High­lights

India Today - - SPORT -

Makes his TEST DE­BUT on the tour of Eng­land at Old Tra ord

GRABS 6 FOR 12 against West Indies in Cal­cutta, a NEW IN­DIAN RECORD, and wins In­dia the Hero Cup

PICKS UP 105 TEST and 61 ODI WICK­ETS, to be named as one of Wis­den’s CRICK­ETERS OF THE YEAR

Be­comes THE SEC­OND MAN, af­ter Eng­land’s Jim Laker, to take ALL 10 WICK­ETS in an in­nings gainst Pak­istan at Kotla

Bowls 14 OVERS on the third day of the fourth Test against West Indies in An­tigua with a heav­ily STRAPPED BRO­KEN JAW

Takes 24 WICK­ETS over three Tests, af­ter be­ing LEFT OUT of the first, as In­dia draw the se­ries against Aus­tralia

GOES PAST Kapil Dev as IN­DIA’S LEAD­ING TEST WICKET-TAKER in Dhaka

Slams his MAIDEN TEST HUN­DRED—17 YEARS into his ca­reer—at The Oval in Lon­don Be­comes TEST CAP­TAIN af­ter 118 MATCHES

Grabs his 600TH TEST WICKET when he claims An­drew Sy­monds’s wicket on the sec­ond day of the Perth Test would be in the XI as lone spin­ner. But ‘Anil bhai’ never flinched. If his own sac­ri­fice meant that the team would ben­e­fit, he would read­ily do it,” he says, adding that he’s most ex­cited at Kum­ble’s new role be­cause “we are lucky to have him in the dress­ing room again”. But while the con­grat­u­la­tory mes­sages pour in—Su­nil Gavaskar has pre­dicted Kum­ble as head coach means “In­dian cricket will soon see ac­chhe din” and Kapil Dev has called it a “bold move that will lend more teeth to In­dian cricket”—he has much to do.

The crit­i­cal ques­tion he has to an­swer is how he en­vis­ages the role of a coach in cricket, and what sort of phi­los­o­phy he will em­brace. What makes this an in­ter­est­ing dis­cus­sion is that a cricket coach is tra­di­tion­ally dif­fer­ent from a man­ager in foot­ball or bas­ket­ball. In those sports, the ac­tion is so fast-paced and the work­load of in­di­vid­ual play­ers so high that a man­ager is needed to over­see strat­egy from the side­lines. Cricket, on the other hand, is played at a more leisurely pace, al­low­ing a cap­tain to take the call, with the coach play­ing a sup­port­ing role rather than be­ing the boss. Teams where coaches gets overassert­ive have al­most al­ways floun­dered—for ex­am­ple, the dis­rup­tive ten­ure of the al­ways-in-the-spot­light Greg Chap­pell as the Team In­dia coach be­tween 2005 and 2007.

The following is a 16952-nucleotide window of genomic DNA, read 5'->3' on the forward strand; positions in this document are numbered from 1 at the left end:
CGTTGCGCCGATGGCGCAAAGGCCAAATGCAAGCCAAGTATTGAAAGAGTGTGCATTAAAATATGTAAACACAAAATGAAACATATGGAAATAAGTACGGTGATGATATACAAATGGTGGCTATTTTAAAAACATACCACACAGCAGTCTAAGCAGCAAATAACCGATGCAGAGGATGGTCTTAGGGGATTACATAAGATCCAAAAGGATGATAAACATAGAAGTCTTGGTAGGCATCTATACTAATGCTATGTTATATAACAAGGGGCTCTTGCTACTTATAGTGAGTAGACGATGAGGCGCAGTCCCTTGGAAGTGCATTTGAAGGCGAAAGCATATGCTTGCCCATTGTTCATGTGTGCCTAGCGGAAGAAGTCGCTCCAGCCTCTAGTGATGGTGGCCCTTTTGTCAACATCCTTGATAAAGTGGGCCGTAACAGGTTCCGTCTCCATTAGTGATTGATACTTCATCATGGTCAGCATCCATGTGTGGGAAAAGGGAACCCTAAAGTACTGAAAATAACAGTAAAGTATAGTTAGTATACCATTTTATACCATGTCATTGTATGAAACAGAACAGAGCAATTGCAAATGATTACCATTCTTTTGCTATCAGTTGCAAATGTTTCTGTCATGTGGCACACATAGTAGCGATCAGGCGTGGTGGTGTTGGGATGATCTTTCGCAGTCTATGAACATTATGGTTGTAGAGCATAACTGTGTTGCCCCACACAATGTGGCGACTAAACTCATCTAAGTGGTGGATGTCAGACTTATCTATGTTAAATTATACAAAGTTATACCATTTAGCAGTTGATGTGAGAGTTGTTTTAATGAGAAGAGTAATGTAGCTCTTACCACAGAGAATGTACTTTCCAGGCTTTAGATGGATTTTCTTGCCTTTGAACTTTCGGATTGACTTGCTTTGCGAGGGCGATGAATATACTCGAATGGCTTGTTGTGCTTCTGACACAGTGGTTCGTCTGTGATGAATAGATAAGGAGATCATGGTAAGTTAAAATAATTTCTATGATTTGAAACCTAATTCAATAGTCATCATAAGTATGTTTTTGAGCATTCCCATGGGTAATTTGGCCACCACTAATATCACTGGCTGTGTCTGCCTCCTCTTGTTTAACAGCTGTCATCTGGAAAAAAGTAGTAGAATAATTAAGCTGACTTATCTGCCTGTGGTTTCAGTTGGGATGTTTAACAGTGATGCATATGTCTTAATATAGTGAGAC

Ask Kum­ble about his idea of coach­ing, and he, while not say­ing it in as many words, sug­gests he’ll be as far re­moved from the ‘Chap­pell Way’ as pos­si­ble. “It’s im­por­tant for a cricket coach at this level to un­der­stand that he’s not a player,” he says. “My job is to be in the back­ground, to give play­ers my in­puts so that they can make in­formed de­ci­sions. Once the match starts, the cap­tain calls the shots. I can just make sure he has all the tools at his dis­posal, the right prepa­ra­tion, and use var­i­ous en­ablers to en­sure the play­ers are mo­ti­vated.”

From the coaches he has worked age is in the mid-20s. Some­one like Vi­rat, the leader of the Test team, has played about 40-odd Tests. The most ex­pe­ri­enced is Ishant, with about 65. There is a lot for them to im­bibe, to learn, to grow. I feel the time is right for me to give some­thing to this unit, and give some­thing back to the game.”

So, for a gen­er­a­tion that grew up watch­ing Kum­ble and thought he was done rolling his arm over for In­dia, the ap­point­ment comes as a happy sur­prise. The new coach of the In­dian team prom­ises to roll his arm—in the nets, away from the spot­light—over and over again. Fol­low the writ­ers on Twit­ter @_ku­nal_prad­han

and @vikrant­gupta73

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